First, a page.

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New Edition of The Editor’s Lexicon!

I’m delighted to announce the 2nd edition of THE EDITOR’S LEXICON, a relaunch of my flagship writer’s guide in what will be a series of books aimed at helping writers put editorial feedback to work in their revisions. This one defines and explains the most common language you hear in critique letters and workshops, and it can help you become…

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MFA vs. NYC, by an Editor in a Graduate Writing Program

I’ve had an unusual career progression. When my undergraduate classmates were either collecting their degrees to head straight into MFA writing programs or moving to New York to break into the publishing industry, I already knew what I wanted to do: go to Portland, work for myself. A relationship with books was mandatory, though the means to do it was…

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Infographic: Three Kinds of Writing Success

Writing Success, Defined Every author struggles for writing success on three levels: career success, project success, and process success. I’ve seen writers spend YEARS trying to create writing career success before realizing that it is mostly out of their control. If you don’t find an editor, agent, and publisher who firmly understand your goals and vision, you might be setting yourself up for failure (both real and perceived). In any case,…

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Threepenny Editor Annual Writing Contest: Announcing the Winner!

Congratulations, Christine Evans! This year’s contest entries were, if possible, even stronger than last year’s. It was difficult to choose just one, and I agonized for several days over the four finalists’ writing. What finally captured me was an excerpt of NADIA, Christine Evans’ novel-in-progress. NADIA is a novel of love, terror and redemption set in 1990s London. Nadia is a young refugee…

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Beats: Anatomy of a Scene’s Emotional Development

Editing is full of weird coincidences and fortuitous juxtapositions. When the same issue crops up in two or three unrelated manuscripts in a row, it’s time to take it to the blog. I’d like to deconstruct a scene and talk about beats, interior dialogue, and clarity. First, some working definitions. A beat is a minor emotional turning point in a scene between the…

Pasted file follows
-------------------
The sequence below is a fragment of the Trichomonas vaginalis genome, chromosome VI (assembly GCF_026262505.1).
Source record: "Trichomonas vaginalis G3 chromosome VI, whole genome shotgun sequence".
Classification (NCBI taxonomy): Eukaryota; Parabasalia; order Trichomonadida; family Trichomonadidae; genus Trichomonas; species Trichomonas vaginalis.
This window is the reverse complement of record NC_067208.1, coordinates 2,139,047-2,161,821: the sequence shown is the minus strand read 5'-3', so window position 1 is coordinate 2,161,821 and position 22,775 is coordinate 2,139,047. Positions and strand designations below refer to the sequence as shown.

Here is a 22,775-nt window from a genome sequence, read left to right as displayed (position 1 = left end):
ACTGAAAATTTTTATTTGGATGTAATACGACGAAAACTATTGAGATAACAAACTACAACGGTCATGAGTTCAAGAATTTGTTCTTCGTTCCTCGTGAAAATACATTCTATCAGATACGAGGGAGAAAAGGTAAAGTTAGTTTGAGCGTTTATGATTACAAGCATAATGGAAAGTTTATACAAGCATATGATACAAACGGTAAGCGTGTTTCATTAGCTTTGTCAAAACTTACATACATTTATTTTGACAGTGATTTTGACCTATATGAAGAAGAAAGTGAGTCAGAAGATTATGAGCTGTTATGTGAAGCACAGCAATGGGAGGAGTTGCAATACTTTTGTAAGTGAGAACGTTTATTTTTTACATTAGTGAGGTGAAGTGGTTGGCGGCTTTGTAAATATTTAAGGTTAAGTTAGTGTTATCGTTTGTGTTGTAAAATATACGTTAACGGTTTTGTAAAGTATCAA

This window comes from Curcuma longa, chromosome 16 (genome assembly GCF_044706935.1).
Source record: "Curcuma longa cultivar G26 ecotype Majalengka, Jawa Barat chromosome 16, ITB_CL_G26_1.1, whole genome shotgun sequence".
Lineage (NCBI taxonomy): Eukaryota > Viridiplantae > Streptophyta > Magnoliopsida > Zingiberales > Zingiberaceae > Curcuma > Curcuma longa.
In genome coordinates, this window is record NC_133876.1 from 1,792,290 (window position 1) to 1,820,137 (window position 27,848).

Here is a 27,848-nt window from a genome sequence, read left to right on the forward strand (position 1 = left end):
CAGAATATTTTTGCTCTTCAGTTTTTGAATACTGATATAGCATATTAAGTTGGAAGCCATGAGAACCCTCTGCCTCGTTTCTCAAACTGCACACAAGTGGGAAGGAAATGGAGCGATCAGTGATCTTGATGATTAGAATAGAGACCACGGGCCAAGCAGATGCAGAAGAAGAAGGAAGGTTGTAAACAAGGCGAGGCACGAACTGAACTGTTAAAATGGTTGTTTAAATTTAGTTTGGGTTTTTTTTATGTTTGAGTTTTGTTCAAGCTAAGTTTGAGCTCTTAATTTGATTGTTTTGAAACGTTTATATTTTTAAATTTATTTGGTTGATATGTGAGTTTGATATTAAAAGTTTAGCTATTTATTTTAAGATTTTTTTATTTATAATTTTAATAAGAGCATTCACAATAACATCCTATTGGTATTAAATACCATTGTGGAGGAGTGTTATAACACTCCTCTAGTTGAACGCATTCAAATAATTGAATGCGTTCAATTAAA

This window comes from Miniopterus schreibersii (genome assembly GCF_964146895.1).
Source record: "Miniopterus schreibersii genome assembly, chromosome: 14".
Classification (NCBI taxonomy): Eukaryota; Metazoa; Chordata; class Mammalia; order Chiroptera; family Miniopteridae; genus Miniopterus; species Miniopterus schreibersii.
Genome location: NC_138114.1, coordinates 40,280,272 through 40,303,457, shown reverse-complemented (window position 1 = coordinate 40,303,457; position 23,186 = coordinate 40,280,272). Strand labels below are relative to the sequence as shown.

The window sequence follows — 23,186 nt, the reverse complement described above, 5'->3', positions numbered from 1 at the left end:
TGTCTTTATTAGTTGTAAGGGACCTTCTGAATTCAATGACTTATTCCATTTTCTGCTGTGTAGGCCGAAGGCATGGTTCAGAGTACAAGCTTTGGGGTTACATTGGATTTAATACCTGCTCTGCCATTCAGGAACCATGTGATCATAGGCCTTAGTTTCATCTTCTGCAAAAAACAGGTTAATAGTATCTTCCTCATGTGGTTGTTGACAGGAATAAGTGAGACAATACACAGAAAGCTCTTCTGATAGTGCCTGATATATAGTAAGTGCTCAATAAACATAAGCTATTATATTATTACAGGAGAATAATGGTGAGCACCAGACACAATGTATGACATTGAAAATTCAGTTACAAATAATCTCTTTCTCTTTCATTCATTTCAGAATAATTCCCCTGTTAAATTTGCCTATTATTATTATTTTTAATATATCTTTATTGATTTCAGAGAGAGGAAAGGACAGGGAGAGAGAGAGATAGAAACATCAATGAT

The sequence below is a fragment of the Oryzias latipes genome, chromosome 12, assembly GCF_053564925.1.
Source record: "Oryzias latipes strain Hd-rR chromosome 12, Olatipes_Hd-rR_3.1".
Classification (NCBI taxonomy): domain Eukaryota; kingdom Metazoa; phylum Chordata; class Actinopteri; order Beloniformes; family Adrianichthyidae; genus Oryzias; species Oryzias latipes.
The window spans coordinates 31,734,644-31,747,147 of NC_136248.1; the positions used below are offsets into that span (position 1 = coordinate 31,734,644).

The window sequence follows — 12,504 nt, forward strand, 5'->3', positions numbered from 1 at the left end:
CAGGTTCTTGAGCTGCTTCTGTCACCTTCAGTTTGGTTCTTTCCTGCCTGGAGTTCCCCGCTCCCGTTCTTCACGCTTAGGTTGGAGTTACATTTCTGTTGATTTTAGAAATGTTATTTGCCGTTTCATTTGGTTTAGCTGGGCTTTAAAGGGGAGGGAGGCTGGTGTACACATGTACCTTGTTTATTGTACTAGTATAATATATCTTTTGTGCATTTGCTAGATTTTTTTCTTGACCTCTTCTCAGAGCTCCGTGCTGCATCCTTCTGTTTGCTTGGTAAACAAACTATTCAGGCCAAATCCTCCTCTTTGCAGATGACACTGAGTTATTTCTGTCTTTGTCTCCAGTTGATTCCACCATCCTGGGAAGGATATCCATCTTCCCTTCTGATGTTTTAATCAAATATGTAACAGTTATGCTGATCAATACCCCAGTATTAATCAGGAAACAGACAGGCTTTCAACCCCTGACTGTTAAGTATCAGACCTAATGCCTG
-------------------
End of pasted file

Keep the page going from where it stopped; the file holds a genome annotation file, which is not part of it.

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What news! I’m teaching a submissions class in Oakland!

Make Your Query Letter and First Pages Pop: All About Voice (Impact Hub Oakland, Sept. 24, 2016) Agents and editors want to discover authors who write with a “fresh voice.” But what does that actually mean, and how do you add that secret ingredient to your query letter and manuscript? Join us for an interactive, high-energy three hours on Saturday,…

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Put Your Manuscript on a Diet: 3 Steps to Reduce Your Word Count

Listen to your instinct, improve your writing, and reduce word count. Debut novels are usually 80,000 to 90,000 words. YA novels are often less than that. Having edited an unusually high number of overlong manuscripts this year, here are some top cuts to reduce word count that I find myself recommending in almost every project.    1. Reduce word count by paring down dialogue and…

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Why Am I Getting Rejected?

Getting rejected is useful feedback. First drafts get written by ignoring the critical voices in your head. Good novels happen when you listen to those voices, weigh the criticism, and plan a revision. But in a competitive market, only the great novels get published.  Getting rejected hurts, but it signals a chance to see your novel with new eyes and make smart…

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Project 2015, Part 7: Being mysterious isn’t the same as writing good drama.

What do we mean by “writing good drama?” Recently, a great conversation with a client prompted us both to articulate an important principle of fiction writing: being mysterious isn’t the same thing as writing good drama. In other words, when the narrator deliberately withholds information from the reader for the sake of creating a “compelling” sense of mystery, it usually fails. It…

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Project 2015, Part 6: Earned Emotion

Earn Those Feels If you’re a writer, it should keep you up at night: the knowledge that readers will never lack a good book to read. If your own manuscript starts to go all flat and hollow, the reader can put it down and find something better. Who among us doesn’t have a long to-read list on Goodreads or the Kindle, or a good…

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